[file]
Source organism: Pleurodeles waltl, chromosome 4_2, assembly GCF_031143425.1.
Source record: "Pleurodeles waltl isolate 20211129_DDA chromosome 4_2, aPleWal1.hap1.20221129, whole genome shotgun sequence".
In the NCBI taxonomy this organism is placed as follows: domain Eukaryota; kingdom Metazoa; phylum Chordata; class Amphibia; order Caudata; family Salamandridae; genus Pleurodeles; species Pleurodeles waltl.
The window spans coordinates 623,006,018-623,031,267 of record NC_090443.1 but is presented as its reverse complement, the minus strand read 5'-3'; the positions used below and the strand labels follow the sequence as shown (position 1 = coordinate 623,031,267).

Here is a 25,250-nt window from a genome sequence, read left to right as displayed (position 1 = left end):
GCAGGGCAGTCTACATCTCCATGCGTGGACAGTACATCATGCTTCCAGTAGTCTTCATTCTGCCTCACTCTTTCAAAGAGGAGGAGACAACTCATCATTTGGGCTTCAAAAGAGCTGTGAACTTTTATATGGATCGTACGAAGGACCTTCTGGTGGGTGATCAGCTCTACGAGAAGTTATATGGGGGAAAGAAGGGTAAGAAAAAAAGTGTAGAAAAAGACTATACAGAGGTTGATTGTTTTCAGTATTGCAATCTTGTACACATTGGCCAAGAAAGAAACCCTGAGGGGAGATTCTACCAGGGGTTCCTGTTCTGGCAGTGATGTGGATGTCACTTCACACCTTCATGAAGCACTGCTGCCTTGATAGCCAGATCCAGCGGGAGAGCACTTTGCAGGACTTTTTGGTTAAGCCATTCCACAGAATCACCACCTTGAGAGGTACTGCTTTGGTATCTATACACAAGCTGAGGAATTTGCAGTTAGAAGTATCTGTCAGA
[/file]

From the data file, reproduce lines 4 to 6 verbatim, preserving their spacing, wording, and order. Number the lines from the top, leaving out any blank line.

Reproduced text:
The window spans coordinates 623,006,018-623,031,267 of record NC_090443.1 but is presented as its reverse complement, the minus strand read 5'-3'; the positions used below and the strand labels follow the sequence as shown (position 1 = coordinate 623,031,267).

Here is a 25,250-nt window from a genome sequence, read left to right as displayed (position 1 = left end):
GCAGGGCAGTCTACATCTCCATGCGTGGACAGTACATCATGCTTCCAGTAGTCTTCATTCTGCCTCACTCTTTCAAAGAGGAGGAGACAACTCATCATTTGGGCTTCAAAAGAGCTGTGAACTTTTATATGGATCGTACGAAGGACCTTCTGGTGGGTGATCAGCTCTACGAGAAGTTATATGGGGGAAAGAAGGGTAAGAAAAAAAGTGTAGAAAAAGACTATACAGAGGTTGATTGTTTTCAGTATTGCAATCTTGTACACATTGGCCAAGAAAGAAACCCTGAGGGGAGATTCTACCAGGGGTTCCTGTTCTGGCAGTGATGTGGATGTCACTTCACACCTTCATGAAGCACTGCTGCCTTGATAGCCAGATCCAGCGGGAGAGCACTTTGCAGGACTTTTTGGTTAAGCCATTCCACAGAATCACCACCTTGAGAGGTACTGCTTTGGTATCTATACACAAGCTGAGGAATTTGCAGTTAGAAGTATCTGTCAGA